Ryan thinks people near downtown Kirkland won’t want to take a local bus east to I-405, transfer to Sound Transit at the freeway, then stand in the aisle to go south to Bellevue.

“I don’t see myself doing it much,” he said.

Kirkland officials have discussed aerial gondolas, which operate in downtown Portland and might someday climb to Simon Fraser University east of Vancouver, B.C.

Triplett’s now leaning toward a simpler idea: Build a funicular.

A chain or cable would pull railcars up the 250-foot-high slope from downtown Kirkland to I-405, like the Victoria Peak Tram in Hong Kong or Angels Flight Railway in Los Angeles.

Could one be built in Kirkland for the $45 million bus-lane allotment? Triplett wants to study that. A funicular might need only one pair of tracks plus a small bulge midway where a train going downhill can pass a train climbing up.

“Basically a bus-size tramway car, every 10 minutes,” he said. “They’re narrow enough it’s not that hard to do them.”

It would be simple to add a spur track that veers a short way south into Google’s campus, he said.

If funiculars don’t gain political traction, the discussion reverts to whether more east-west buses can get the job done.

Metro’s long-range plan for 85th prescribes buses every 15 minutes by 2024. A funding source isn’t identified yet. In theory, the launch of light rail through Bellevue, Overlake and Redmond will displace some bus routes, making service hours available elsewhere on the Eastside.

“We’re working with Metro to get an express bus from Redmond to downtown Kirkland,” said Sound Transit board member John Marchione, the Redmond mayor. “The more-frequent the service, the more riders we’ll get at that station.”

 

Three-level interchange

After ST3 passed, Sound Transit’s engineering consultants examined two dozen options before they invented the three-level interchange.

Nothing like it exists in the U.S., though some freeways have tri-level interchanges without bus stations, according to Federal Highway Administration staff.

Freeway buses would exit the center express toll lanes to meet passengers at the middle level, then re-enter I-405 at the end of an oval roundabout. Mainline freeway traffic would be above, and local east-west traffic would be on 85th below.

Drivers heading to and from the express toll lanes would share the midlevel roundabout with buses.

The station’s design would allow construction without disrupting I-405 general traffic. New north and south overpasses to carry general and toll lanes would be built on each side of the existing mainline — and only afterward would the old north-south lanes be demolished and the transit oval built in the center.

The final interchange would be skinnier than today, which might free up a couple of acres for development.

WSDOT officials talk about the safety of roundabouts, but this is a wholly new application. Walkers must beware of drivers who enter or exit I-405 toll lanes using the roundabout toward the marked crosswalks.

The design is still in the early stages, so there’s time to examine safety features, said Bernard van de Kamp, Sound Transit’s program manager.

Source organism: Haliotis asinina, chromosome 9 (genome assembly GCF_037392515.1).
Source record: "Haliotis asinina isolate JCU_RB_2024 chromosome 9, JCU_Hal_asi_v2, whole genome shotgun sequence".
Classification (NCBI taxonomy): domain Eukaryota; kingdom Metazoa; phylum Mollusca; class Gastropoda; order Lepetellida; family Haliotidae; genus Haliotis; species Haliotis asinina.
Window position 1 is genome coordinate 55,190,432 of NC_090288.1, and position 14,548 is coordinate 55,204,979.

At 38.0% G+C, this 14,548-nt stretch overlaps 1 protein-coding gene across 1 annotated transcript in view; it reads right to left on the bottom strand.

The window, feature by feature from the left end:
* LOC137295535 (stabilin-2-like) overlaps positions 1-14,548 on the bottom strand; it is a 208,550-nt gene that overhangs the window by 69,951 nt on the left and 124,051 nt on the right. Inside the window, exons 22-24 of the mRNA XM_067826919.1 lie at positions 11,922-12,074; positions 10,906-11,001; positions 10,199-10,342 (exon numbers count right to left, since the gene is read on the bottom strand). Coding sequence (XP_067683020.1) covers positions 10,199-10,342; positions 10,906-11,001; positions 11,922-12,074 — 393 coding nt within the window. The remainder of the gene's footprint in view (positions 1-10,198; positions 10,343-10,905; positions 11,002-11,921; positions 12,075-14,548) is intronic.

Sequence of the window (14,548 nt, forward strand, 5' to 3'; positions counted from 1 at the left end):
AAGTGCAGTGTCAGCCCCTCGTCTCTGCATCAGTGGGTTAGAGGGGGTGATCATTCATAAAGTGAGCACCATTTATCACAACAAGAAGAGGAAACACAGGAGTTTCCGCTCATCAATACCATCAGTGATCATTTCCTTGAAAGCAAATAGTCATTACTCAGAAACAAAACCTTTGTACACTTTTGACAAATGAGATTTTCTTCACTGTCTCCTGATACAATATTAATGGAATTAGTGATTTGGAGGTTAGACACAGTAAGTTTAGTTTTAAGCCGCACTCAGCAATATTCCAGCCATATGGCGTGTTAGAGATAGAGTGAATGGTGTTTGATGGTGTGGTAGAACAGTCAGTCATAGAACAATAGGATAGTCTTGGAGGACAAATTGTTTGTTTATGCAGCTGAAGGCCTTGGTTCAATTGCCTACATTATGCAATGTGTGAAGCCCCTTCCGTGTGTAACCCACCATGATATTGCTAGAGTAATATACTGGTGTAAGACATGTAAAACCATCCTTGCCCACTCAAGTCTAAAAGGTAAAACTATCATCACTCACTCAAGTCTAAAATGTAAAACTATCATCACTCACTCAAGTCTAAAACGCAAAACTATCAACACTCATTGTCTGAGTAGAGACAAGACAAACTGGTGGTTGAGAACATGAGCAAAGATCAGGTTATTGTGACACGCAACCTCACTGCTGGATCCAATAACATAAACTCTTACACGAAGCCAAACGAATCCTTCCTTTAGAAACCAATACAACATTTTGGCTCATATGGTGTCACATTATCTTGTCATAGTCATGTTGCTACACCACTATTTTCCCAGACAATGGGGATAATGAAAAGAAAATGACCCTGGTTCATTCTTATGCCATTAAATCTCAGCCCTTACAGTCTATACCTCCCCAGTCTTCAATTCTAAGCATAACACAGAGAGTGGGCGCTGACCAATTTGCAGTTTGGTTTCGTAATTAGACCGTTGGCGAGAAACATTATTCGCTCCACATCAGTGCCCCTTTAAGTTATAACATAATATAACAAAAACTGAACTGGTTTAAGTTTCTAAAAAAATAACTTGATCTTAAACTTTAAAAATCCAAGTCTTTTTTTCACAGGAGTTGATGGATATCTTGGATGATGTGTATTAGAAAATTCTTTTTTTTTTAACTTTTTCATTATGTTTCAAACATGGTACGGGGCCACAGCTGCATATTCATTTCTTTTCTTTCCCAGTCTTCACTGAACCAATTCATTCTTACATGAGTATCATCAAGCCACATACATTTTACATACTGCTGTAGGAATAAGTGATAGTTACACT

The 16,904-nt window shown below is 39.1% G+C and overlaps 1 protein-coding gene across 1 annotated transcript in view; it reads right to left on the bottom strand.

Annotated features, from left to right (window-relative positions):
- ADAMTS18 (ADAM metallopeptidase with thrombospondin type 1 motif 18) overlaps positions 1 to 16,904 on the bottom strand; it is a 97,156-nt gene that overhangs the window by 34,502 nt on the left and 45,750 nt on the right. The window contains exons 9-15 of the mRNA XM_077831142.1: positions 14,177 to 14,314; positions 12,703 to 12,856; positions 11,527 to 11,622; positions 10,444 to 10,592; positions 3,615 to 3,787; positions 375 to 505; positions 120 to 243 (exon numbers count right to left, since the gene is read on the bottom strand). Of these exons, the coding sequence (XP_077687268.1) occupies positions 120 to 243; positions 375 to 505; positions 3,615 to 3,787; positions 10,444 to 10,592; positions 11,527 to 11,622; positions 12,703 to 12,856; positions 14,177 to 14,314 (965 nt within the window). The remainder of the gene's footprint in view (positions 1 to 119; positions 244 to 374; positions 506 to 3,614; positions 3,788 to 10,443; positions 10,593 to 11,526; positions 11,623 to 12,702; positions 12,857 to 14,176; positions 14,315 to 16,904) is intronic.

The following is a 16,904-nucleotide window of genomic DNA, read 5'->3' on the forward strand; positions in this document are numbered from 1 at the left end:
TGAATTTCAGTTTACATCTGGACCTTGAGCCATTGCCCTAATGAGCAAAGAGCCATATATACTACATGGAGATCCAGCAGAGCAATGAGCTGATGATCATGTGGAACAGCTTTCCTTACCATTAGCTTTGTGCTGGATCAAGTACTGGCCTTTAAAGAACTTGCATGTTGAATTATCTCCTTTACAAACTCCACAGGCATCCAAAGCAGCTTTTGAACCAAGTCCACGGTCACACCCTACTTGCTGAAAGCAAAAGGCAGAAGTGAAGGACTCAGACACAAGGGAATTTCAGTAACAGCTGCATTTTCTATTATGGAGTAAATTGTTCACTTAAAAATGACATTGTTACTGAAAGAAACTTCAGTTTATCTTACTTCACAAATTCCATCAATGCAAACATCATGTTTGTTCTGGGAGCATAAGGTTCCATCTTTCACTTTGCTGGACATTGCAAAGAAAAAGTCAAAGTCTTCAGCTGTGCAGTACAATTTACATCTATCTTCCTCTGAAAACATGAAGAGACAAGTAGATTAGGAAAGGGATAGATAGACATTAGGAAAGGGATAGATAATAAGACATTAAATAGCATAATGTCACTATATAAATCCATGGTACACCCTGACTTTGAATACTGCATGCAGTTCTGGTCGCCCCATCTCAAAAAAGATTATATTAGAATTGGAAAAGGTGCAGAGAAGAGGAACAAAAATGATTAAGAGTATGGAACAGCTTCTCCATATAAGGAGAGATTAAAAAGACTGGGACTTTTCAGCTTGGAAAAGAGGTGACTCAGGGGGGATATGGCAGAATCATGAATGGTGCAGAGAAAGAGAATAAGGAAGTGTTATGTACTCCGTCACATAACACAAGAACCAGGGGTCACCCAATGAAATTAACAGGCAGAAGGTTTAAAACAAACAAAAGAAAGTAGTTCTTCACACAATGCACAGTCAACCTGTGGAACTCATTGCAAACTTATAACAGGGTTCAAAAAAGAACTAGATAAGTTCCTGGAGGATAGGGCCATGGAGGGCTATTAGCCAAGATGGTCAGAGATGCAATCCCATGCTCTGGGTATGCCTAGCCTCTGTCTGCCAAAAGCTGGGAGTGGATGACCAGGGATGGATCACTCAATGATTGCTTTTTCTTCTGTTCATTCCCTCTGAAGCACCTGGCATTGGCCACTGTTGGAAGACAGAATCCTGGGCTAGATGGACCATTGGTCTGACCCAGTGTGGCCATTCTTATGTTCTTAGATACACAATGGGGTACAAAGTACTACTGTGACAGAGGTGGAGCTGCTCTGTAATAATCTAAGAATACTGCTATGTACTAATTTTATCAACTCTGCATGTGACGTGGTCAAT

Frequent service

Riders at Totem Lake, a couple of miles north, look forward to Sound Transit adding more-frequent buses.

“It would be better for me, in the off-peak hours for sure,” said commuter Oz Gonzalez. He would wait 10 to 15 minutes for the next bus, instead of 15 to 30 minutes.

And the added stop at 85th wouldn’t eat up much time, compared to the benefit of more frequency, he said.

“From here to downtown Bellevue it’s 13 minutes, can’t beat that,” he said recently as morning drivers tapped their brakes and the automobile toll spiked to $10 on I-405 express toll lanes.

A better solution, said commuter Vanessa Razo of north Kirkland, would be a train from Totem Lake and points north. As more people flee high Eastside housing prices, buses will fill at Lynnwood, long before reaching Kirkland, she predicted.

“I don’t know how they’ll fit people in,” Razo said.

Downtown Kirkland resident Brad Haverstein, a software engineer and “bus nerd,” said he appreciates the station’s design. He’s ambivalent about the trip uphill to the station but is glad the proposal creates walkways.

“If you’re going to build the station, this is the best you can do,” he said.

Triplett seeks to flip the question — what matters most isn’t how easily residents can leave Kirkland, but how easily workers can arrive from elsewhere, especially to Google on Sixth Street South.

Another yardstick is to pose the negative question, “What if you don’t add a station at 85th?” The answer is, there’s nowhere for people to catch the bus in a 5-mile gap between Totem Lake and downtown Bellevue.

“You’ve got to have a stop to serve Kirkland. I don’t know where else you would have it,” said transit-board member David Baker, mayor of Kenmore.

Marchione, the Redmond mayor, predicts growth will arrive, but not until the station becomes real in six years.

Like many big transportation projects, whether Northeast 85th Station is a boon or a boondoggle depends on how future communities exploit what it provides.